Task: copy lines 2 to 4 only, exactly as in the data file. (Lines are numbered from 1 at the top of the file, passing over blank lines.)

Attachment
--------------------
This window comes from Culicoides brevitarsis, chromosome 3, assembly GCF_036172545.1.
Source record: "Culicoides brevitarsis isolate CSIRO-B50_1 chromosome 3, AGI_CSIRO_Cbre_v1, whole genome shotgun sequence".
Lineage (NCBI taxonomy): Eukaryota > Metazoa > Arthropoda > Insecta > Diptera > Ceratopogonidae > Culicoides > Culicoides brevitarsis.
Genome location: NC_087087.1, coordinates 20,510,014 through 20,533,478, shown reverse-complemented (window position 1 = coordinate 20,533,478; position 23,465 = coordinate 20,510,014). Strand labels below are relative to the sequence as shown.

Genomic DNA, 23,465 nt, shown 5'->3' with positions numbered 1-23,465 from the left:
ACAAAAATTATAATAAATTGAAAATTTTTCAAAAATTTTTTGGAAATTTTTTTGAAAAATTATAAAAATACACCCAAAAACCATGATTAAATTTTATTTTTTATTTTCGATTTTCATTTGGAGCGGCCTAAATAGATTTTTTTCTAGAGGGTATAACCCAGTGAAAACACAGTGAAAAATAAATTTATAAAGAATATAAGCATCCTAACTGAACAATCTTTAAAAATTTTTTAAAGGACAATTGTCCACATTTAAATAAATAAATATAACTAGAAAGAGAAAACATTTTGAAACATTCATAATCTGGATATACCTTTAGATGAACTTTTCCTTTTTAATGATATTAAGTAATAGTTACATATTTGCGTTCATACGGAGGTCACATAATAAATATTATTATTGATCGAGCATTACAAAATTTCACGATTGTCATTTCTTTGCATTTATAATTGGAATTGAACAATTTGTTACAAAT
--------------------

Source record: "Culicoides brevitarsis isolate CSIRO-B50_1 chromosome 3, AGI_CSIRO_Cbre_v1, whole genome shotgun sequence".
Lineage (NCBI taxonomy): Eukaryota > Metazoa > Arthropoda > Insecta > Diptera > Ceratopogonidae > Culicoides > Culicoides brevitarsis.
Genome location: NC_087087.1, coordinates 20,510,014 through 20,533,478, shown reverse-complemented (window position 1 = coordinate 20,533,478; position 23,465 = coordinate 20,510,014). Strand labels below are relative to the sequence as shown.